• Distinguishing between equations and inequalities
• Characteristics of equations
• Equates two expressions
• Equality of the variable
• One solution
• Characteristics of inequalities
• Shows the relationship between two expressions in terms of >, ≥, ≤, or ≠
• Inequality of the variable
• One or more solutions
• Equality and inequality words and symbols
• Equal to, =
• Greater than, >
• Greater than or equal to, ≥
• Less than, <
• Less than or equal to, ≤
• Not equal to, ≠
• Relationship of order of operations within an inequality
• Order of operations – the rules of which calculations are performed first when simplifying an expression
• Parentheses/brackets: simplify expressions inside parentheses or brackets in order from left to right
• Exponents: rewrite in standard numerical form and simplify from left to right
• Limited to positive whole number exponents
• Multiplication/division: simplify expressions involving multiplication and/or division in order from left to right
• Addition/subtraction: simplify expressions involving addition and/or subtraction in order from left to right
• Corresponding real-world problem situation from a one-variable, one-step inequality

Note(s):

• Grade 6 introduces writing corresponding real-world problems given one-variable, one-step equations or inequalities.
• Grade 7 will write a corresponding real-world problem given a one-variable, two-step equation or inequality.
• Various mathematical process standards will be applied to this student expectation as appropriate.
• TxRCFP:
• Using expressions and equations to represent relationships in a variety of contexts
• TxCCRS:
• VIII.A. Communication and Representation – Language, terms, and symbols of mathematics
• VIII.A.2. Use mathematical language to represent and communicate the mathematical concepts in a problem.
• VIII.C. Communication and Representation – Presentation and representation of mathematical work
• VIII.C.1. Communicate mathematical ideas, reasoning, and their implications using symbols, diagrams, models, graphs, and words.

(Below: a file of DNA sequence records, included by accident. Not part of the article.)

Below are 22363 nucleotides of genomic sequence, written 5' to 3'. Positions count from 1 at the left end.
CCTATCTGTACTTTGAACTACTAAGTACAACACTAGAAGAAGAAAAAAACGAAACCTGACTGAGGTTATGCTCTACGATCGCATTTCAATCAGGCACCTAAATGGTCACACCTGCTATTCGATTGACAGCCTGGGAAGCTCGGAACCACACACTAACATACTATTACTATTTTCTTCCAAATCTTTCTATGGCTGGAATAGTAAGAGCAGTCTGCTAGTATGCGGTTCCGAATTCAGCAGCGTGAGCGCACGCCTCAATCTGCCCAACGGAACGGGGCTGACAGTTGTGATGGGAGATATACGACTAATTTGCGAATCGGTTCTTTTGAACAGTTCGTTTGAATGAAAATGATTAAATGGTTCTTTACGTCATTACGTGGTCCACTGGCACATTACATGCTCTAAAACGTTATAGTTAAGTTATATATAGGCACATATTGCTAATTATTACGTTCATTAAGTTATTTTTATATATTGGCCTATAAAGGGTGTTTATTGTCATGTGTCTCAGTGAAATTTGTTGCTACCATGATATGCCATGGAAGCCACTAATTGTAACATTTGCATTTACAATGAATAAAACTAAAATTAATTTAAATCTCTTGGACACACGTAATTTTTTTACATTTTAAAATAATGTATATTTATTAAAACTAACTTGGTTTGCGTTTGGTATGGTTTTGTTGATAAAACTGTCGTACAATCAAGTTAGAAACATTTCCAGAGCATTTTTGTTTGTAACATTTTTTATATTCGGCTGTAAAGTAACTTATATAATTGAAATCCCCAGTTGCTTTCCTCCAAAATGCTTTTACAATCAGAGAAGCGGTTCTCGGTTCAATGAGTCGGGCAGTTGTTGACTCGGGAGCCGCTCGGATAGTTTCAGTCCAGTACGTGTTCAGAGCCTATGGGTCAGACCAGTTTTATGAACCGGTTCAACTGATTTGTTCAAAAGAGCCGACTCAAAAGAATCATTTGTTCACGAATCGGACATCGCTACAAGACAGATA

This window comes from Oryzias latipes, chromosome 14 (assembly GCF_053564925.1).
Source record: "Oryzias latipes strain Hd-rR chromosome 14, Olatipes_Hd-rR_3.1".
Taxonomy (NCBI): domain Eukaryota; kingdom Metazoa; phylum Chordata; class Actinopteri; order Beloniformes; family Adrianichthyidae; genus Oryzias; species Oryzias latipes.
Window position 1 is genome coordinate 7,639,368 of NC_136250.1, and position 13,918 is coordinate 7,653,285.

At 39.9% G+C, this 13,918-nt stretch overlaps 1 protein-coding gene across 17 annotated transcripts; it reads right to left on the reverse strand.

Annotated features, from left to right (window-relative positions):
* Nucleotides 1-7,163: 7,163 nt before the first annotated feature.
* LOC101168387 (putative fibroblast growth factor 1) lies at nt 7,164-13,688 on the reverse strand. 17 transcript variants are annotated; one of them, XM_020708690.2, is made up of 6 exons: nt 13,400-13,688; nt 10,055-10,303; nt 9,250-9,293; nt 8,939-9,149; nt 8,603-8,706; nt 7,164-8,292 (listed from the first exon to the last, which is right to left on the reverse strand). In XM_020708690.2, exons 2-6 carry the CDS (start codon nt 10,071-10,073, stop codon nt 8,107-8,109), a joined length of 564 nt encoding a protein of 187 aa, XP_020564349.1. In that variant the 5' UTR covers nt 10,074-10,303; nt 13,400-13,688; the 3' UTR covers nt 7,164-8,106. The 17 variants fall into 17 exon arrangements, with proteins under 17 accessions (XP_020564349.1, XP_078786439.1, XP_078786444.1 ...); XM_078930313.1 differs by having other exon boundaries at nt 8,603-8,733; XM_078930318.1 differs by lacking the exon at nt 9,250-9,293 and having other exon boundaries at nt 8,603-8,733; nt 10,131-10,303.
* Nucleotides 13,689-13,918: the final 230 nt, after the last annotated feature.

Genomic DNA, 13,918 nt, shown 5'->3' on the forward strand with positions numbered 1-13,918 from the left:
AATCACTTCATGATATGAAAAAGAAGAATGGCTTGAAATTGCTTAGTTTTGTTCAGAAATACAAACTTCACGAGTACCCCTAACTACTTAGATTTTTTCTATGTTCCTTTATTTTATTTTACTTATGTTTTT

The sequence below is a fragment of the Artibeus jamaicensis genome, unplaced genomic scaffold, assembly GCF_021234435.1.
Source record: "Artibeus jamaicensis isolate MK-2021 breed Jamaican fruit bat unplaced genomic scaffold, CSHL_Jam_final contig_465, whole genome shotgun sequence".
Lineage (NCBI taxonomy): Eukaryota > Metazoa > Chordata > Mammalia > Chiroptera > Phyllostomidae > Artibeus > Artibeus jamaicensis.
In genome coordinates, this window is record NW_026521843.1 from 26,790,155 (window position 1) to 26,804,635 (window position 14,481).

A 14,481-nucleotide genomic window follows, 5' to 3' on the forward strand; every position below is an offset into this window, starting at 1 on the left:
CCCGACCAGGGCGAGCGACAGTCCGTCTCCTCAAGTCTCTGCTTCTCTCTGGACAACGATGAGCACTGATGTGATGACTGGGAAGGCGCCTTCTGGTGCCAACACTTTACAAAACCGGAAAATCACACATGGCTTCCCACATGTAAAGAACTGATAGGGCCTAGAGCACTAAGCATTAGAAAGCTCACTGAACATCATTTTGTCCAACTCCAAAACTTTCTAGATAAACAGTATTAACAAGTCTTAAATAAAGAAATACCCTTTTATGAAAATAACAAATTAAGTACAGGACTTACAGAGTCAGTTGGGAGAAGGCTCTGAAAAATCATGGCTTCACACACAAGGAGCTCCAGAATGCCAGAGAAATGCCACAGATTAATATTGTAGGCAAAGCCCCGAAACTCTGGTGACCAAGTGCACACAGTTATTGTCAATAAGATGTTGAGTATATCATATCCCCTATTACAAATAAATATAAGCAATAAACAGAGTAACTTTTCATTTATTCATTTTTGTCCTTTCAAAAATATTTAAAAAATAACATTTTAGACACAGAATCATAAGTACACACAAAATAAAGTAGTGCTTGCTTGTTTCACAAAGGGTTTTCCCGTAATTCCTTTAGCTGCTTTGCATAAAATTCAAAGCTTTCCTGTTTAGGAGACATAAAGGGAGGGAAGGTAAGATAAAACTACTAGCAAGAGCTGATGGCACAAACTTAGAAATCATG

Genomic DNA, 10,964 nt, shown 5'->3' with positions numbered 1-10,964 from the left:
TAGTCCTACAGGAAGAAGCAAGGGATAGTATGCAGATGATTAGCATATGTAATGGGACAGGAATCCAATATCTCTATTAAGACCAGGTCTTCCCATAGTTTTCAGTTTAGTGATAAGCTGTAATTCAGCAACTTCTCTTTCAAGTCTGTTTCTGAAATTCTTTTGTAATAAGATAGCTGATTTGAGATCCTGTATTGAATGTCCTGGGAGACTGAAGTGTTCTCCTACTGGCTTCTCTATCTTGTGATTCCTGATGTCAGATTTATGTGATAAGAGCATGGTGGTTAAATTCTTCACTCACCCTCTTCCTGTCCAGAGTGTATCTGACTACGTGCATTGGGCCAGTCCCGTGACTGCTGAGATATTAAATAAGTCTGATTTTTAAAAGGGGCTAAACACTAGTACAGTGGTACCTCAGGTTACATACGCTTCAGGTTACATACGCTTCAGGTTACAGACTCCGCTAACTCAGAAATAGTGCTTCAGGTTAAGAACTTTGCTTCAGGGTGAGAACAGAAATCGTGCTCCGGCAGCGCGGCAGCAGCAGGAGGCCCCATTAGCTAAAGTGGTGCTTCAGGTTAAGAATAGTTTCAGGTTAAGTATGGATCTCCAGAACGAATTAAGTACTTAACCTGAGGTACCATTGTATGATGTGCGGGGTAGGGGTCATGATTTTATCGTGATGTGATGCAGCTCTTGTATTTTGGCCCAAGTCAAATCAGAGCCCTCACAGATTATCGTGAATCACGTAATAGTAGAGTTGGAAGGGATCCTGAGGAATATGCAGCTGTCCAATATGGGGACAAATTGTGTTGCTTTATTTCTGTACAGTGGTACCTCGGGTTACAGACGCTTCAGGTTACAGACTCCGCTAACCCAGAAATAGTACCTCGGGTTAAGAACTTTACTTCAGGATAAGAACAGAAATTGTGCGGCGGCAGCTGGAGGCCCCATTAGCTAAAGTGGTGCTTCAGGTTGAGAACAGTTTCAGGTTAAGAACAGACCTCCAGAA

• IX.B. Connections – Connections of mathematics to nature, real-world situations, and everyday life
• IX.B.1. Use multiple representations to demonstrate links between mathematical and real-world situations.
6.10 Expressions, equations, and relationships. The student applies mathematical process standards to use equations and inequalities to solve problems. The student is expected to:
6.10A

Model and solve one-variable, one-step equations and inequalities that represent problems, including geometric concepts.

Model, Solve

ONE-VARIABLE, ONE-STEP INEQUALITIES THAT REPRESENT PROBLEMS, INCLUDING GEOMETRIC CONCEPTS

Including, but not limited to:

• Inequality – a mathematical statement composed of algebraic and/or numeric expressions set apart by an inequality symbol
• Variable – a letter or symbol that represents a number
• One variable on one side of the inequality
• Coefficient – a number that is multiplied by a variable(s)
• Integers
• Products of integers limited to an integer multiplied by an integer
• Decimals
• Limited to positive decimal values
• Fractions
• Limited to positive fractional values
• Constant – a fixed value that does not appear with a variable(s)
• Integers
• Decimals
• Positive or negative decimal values
• Fractions
• Positive or negative fractional values
• One-step inequalities
• A "step" only refers to an action involving both sides of the inequality (combining like terms on a single side of the inequality does not constitute a step).
• Solution set – a set of all values of the variable(s) that satisfy the inequality
• Constraints or conditions
• Distinguishing between equations and inequalities
• Characteristics of equations
• Equates two expressions
• Equality of the variable
• One solution
• Characteristics of inequalities
• Shows the relationship between two expressions in terms of >, ≥, ≤, or ≠
• Inequality of the variable
• One or more solutions
• Equality and inequality words and symbols
• Equal to, =
• Greater than, >
• Greater than or equal to, ≥
• Less than, <
• Less than or equal to, ≤
• Not equal to, ≠
• Relationship of order of operations within an inequality
•  Order of operations – the rules of which calculations are performed first when simplifying an expression
• Parentheses/brackets: simplify expressions inside parentheses or brackets in order from left to right
• Exponents: rewrite in standard numerical form and simplify from left to right
• Limited to positive whole number exponents
• Multiplication/division: simplify expressions involving multiplication and/or division in order from left to right
• Addition/subtraction: simplify expressions involving addition and/or subtraction in order from left to right
• Models and solutions to solve one-variable, one-step inequalities from problem situations (concrete, pictorial, algebraic)
• Solutions to one-variable, one-step inequalities from geometric concepts

Note(s):

• Grade 4 introduced geometric concepts such as geometric attributes, parallel and perpendicular lines, and angle measures including complementary and supplementary angles.
• Grade 5 represented and solved multi-step problems involving the four operations with whole numbers using equations with a letter standing for the unknown quantity.